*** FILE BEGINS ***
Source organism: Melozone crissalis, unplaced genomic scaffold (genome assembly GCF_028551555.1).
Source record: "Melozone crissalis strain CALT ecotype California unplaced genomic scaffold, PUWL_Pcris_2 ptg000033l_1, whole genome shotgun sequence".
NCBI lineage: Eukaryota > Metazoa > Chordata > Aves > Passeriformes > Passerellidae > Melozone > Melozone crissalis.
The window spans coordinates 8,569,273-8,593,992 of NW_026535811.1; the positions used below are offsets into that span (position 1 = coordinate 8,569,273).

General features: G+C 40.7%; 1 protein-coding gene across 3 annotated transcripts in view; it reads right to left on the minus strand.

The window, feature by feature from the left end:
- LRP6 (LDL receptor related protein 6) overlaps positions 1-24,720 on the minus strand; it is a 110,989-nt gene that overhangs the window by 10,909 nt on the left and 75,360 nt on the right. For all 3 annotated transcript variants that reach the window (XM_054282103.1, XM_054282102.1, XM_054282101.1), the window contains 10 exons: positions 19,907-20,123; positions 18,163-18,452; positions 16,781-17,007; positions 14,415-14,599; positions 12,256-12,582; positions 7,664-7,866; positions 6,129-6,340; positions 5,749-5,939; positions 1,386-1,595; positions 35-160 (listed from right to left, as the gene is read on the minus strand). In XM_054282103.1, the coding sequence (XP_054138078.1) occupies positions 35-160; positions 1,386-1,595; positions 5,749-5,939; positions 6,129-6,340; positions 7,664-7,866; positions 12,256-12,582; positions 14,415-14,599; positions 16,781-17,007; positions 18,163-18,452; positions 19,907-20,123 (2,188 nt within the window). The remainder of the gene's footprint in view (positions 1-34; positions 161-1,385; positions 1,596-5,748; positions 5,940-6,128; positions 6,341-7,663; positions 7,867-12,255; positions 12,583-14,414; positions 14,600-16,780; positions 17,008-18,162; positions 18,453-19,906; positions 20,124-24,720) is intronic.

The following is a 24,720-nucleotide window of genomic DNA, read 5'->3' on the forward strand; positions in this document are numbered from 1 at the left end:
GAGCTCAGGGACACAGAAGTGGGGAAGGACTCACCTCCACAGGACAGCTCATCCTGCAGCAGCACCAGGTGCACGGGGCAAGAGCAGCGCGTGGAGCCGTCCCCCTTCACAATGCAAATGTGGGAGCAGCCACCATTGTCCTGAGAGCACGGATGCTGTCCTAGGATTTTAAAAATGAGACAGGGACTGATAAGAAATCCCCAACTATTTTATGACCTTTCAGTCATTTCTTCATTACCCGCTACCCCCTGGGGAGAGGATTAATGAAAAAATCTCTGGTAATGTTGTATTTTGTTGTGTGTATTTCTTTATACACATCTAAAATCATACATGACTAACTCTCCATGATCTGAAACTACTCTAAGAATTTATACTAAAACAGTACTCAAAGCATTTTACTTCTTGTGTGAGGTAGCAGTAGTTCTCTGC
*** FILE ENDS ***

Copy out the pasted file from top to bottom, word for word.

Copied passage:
Source organism: Melozone crissalis, unplaced genomic scaffold (genome assembly GCF_028551555.1).
Source record: "Melozone crissalis strain CALT ecotype California unplaced genomic scaffold, PUWL_Pcris_2 ptg000033l_1, whole genome shotgun sequence".
NCBI lineage: Eukaryota > Metazoa > Chordata > Aves > Passeriformes > Passerellidae > Melozone > Melozone crissalis.
The window spans coordinates 8,569,273-8,593,992 of NW_026535811.1; the positions used below are offsets into that span (position 1 = coordinate 8,569,273).

General features: G+C 40.7%; 1 protein-coding gene across 3 annotated transcripts in view; it reads right to left on the minus strand.

The window, feature by feature from the left end:
- LRP6 (LDL receptor related protein 6) overlaps positions 1-24,720 on the minus strand; it is a 110,989-nt gene that overhangs the window by 10,909 nt on the left and 75,360 nt on the right. For all 3 annotated transcript variants that reach the window (XM_054282103.1, XM_054282102.1, XM_054282101.1), the window contains 10 exons: positions 19,907-20,123; positions 18,163-18,452; positions 16,781-17,007; positions 14,415-14,599; positions 12,256-12,582; positions 7,664-7,866; positions 6,129-6,340; positions 5,749-5,939; positions 1,386-1,595; positions 35-160 (listed from right to left, as the gene is read on the minus strand). In XM_054282103.1, the coding sequence (XP_054138078.1) occupies positions 35-160; positions 1,386-1,595; positions 5,749-5,939; positions 6,129-6,340; positions 7,664-7,866; positions 12,256-12,582; positions 14,415-14,599; positions 16,781-17,007; positions 18,163-18,452; positions 19,907-20,123 (2,188 nt within the window). The remainder of the gene's footprint in view (positions 1-34; positions 161-1,385; positions 1,596-5,748; positions 5,940-6,128; positions 6,341-7,663; positions 7,867-12,255; positions 12,583-14,414; positions 14,600-16,780; positions 17,008-18,162; positions 18,453-19,906; positions 20,124-24,720) is intronic.

The following is a 24,720-nucleotide window of genomic DNA, read 5'->3' on the forward strand; positions in this document are numbered from 1 at the left end:
GAGCTCAGGGACACAGAAGTGGGGAAGGACTCACCTCCACAGGACAGCTCATCCTGCAGCAGCACCAGGTGCACGGGGCAAGAGCAGCGCGTGGAGCCGTCCCCCTTCACAATGCAAATGTGGGAGCAGCCACCATTGTCCTGAGAGCACGGATGCTGTCCTAGGATTTTAAAAATGAGACAGGGACTGATAAGAAATCCCCAACTATTTTATGACCTTTCAGTCATTTCTTCATTACCCGCTACCCCCTGGGGAGAGGATTAATGAAAAAATCTCTGGTAATGTTGTATTTTGTTGTGTGTATTTCTTTATACACATCTAAAATCATACATGACTAACTCTCCATGATCTGAAACTACTCTAAGAATTTATACTAAAACAGTACTCAAAGCATTTTACTTCTTGTGTGAGGTAGCAGTAGTTCTCTGC